Irvine Welsh’s Trainspotting has proved to be a surprisingly durable and versatile work. In its original incarnation as a novel it stands comparison with the neglected masterpiece Last Exit To Brooklyn, and it does so because Welsh matches Hubert Selby Jr’s ability to capture the vernacular of the community it speaks for so from amidst the grotesque surrealism of the imagary a harrowing realism emerges.
Its vitality has made it the perfect fodder for stage and screen. With Danny Boyle at the helm, the film exploded off the screen, underpinned by a pulsating soundtrack and electric performances that encapsulated hedonistic spirit of people that knew change was in the air after almost two decades of Conservative rule.
Perhaps unsurprisingly, and certainly appropriately, In Your Face’s production began life at the Edinburgh Festival and the constraints of performing there might explain the 65 minute running time, which is really only just enough time to do justice to the world Welsh created. However Harry Gibson has done an exemplary job in adapting Trainspotting.
Rather than force the whole plot into an hour, Gibson has tightly focused the work around Renton’s journey towards ditching the skag. Other characters interweave in this story and the main beneficiary is in lifting Tommy Laurence so he becomes a central character; in this world, where scales play such a critical role, there must always be balance and so with Renton’s emancipation must come Tommy’s enslavement.
Fans of the film may complain that Begbie is sidelined by these changes but in this immersive staging a little of Chris Dennis’ Begbie goes an awfully long way. It is hard to believe that anyone could get close to Robert Carlyle’s psychopathic creation but Dennis has an added advantage – audience members at which to channel his malice. Even understanding the rules and structure of theatre there were moments when Begbie broke the fourth wall and became a terrifyingly real manifestation in a manner Boyle’s film could never have achieved.
In Your Face have produced an immersive experience that puts to shame many theatre companies working in a similar field; they have not found it necessary to scope out abandoned factories, railway tunnels or old department stores to create their world, rather they have transformed the King’s Head into the down-at-heel world of early 90’s Leith and trusted in their ability to take the audience with them.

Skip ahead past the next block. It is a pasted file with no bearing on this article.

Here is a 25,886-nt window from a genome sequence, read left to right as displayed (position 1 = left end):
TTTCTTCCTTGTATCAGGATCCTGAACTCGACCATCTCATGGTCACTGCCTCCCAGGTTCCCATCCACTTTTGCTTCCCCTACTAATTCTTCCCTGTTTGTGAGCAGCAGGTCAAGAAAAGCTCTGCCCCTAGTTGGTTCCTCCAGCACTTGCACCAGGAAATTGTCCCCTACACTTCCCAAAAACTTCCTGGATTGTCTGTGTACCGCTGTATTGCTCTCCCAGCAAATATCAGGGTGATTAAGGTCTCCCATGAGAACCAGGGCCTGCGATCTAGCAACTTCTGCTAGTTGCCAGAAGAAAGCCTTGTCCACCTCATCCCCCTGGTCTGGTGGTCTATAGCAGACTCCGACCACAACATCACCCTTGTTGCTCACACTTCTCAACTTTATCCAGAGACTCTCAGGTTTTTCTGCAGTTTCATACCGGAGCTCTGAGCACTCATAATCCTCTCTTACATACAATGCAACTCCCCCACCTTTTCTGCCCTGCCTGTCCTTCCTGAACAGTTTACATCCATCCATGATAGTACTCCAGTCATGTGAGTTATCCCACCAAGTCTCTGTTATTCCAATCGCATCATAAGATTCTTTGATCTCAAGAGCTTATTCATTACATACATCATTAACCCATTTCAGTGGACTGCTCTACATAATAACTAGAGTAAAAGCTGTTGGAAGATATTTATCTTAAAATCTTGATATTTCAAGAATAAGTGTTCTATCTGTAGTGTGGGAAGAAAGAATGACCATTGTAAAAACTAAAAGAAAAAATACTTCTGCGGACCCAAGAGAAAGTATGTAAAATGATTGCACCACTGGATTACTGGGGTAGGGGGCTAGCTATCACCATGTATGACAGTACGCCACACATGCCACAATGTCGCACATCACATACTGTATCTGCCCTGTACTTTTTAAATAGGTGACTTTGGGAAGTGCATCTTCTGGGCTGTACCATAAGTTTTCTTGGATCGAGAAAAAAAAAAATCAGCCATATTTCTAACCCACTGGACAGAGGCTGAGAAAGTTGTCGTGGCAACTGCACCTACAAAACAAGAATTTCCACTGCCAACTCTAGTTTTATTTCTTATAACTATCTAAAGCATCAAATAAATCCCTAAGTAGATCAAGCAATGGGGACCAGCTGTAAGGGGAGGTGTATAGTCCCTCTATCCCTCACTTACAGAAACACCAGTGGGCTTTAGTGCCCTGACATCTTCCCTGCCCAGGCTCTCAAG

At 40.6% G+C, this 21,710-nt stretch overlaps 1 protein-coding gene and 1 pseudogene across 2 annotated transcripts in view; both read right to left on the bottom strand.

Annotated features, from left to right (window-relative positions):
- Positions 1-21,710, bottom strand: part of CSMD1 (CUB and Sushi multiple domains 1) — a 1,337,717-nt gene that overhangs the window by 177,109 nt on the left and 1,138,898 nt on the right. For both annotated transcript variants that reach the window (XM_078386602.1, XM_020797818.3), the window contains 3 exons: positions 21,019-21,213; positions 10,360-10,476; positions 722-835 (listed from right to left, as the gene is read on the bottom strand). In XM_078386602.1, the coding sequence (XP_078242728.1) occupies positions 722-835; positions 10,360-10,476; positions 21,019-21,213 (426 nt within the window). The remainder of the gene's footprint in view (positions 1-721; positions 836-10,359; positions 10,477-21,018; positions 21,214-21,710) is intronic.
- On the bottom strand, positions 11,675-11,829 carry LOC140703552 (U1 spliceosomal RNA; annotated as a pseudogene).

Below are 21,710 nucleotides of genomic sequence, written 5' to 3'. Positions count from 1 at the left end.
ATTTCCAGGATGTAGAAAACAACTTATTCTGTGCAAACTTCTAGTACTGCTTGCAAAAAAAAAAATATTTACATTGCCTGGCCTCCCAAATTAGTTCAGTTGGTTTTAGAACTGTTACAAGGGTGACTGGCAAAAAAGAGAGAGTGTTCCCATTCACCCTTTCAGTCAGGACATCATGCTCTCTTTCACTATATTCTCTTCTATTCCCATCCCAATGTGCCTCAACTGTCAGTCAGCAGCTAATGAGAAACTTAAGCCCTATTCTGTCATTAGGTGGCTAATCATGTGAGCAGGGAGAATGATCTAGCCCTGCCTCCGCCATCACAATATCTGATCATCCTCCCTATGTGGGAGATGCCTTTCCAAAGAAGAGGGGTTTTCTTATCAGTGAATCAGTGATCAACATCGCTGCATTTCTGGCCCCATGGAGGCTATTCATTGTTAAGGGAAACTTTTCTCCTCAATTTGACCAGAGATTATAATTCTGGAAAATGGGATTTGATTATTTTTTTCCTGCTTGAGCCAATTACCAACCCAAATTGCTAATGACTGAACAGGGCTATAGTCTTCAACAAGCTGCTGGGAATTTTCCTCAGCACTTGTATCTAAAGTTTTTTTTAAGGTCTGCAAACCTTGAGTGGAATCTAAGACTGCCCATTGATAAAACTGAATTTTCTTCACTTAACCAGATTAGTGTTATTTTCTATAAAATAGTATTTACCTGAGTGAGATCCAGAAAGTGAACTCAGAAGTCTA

We know we are in a theatre and the set is just a representation of a location – we don’t need elaborate sensory experiences to make us believe we are somewhere else, that is what we use our imaginations for – but from the moment we enter to a glowstick-raving cast gurning maniacally to Born Slippy.Nuxx, Ebenezer Goode and Right on Time through to the heartbreaking candlelit ending we are completely immersed in the world they have created.
This is not interactive theatre; there is no guarantee that you will be brought into the action but you are very much in, and part of, their world. The ensemble cast move at ease through the audience to create the scenes; they collapse around you, hand you their dirty clothes (yes, the scene with Renton at Dinah’s house is recreated in all its glory), spray you with Buckfast or (if you were unfortunate to catch Begbie’s eye) eye-ball yer tae fuck and their wisnae anything yer could do about it unless yer fancy gittin doon tae some proper swedgin.
As the above sentence may (embarrassingly) suggest the lyricism of the Leith slang comes shining through in the production. There has always been a fixation on the swearing and general horrific nature of Welsh’s work, but there was always a genuine poeticism in the quieter moments. Welsh is capable of penning portraits – whether they are descriptions of heroin, of Mother Superior, or Renton’s mother lending him a helping hand – that paint a world as clearly as any Flemish master. The dialogue flows out of the actors’ mouths so fluently that, like Shakespeare, you don’t have to understand every word in order to know precisely what is going on. It is not the case of having to listen, it is about wanting to.
It is a play to be experienced rather than read about. The enjoyment comes from being taken into their world, and in Gavin Ross we are given an exceptionally talented guide. Anyone who has left a club at 08:00 in the morning with pupils like saucers will recognise Ross’s Renton, and anyone who hasn’t can easily imagine that Renton is firmly fixed in reality.
It is a magnificent performance that demands total emotional honesty. He is physically and mentally on display, and there is never a moment when the commitment wavers. It is as good a performance from an up and coming actor as I can remember and bears comparisons with the self-lacerating performance of Phoebe Waller-Bridge in Fleabag.
I thought it likely I would like Trainspotting before I went to see it. However I did not expect to be quite so impressed by the maturity of this young theatre company who demonstrate an ability to take theatre if not to new places then at least to remind us of the power that accompanied productions of the early 1990s .
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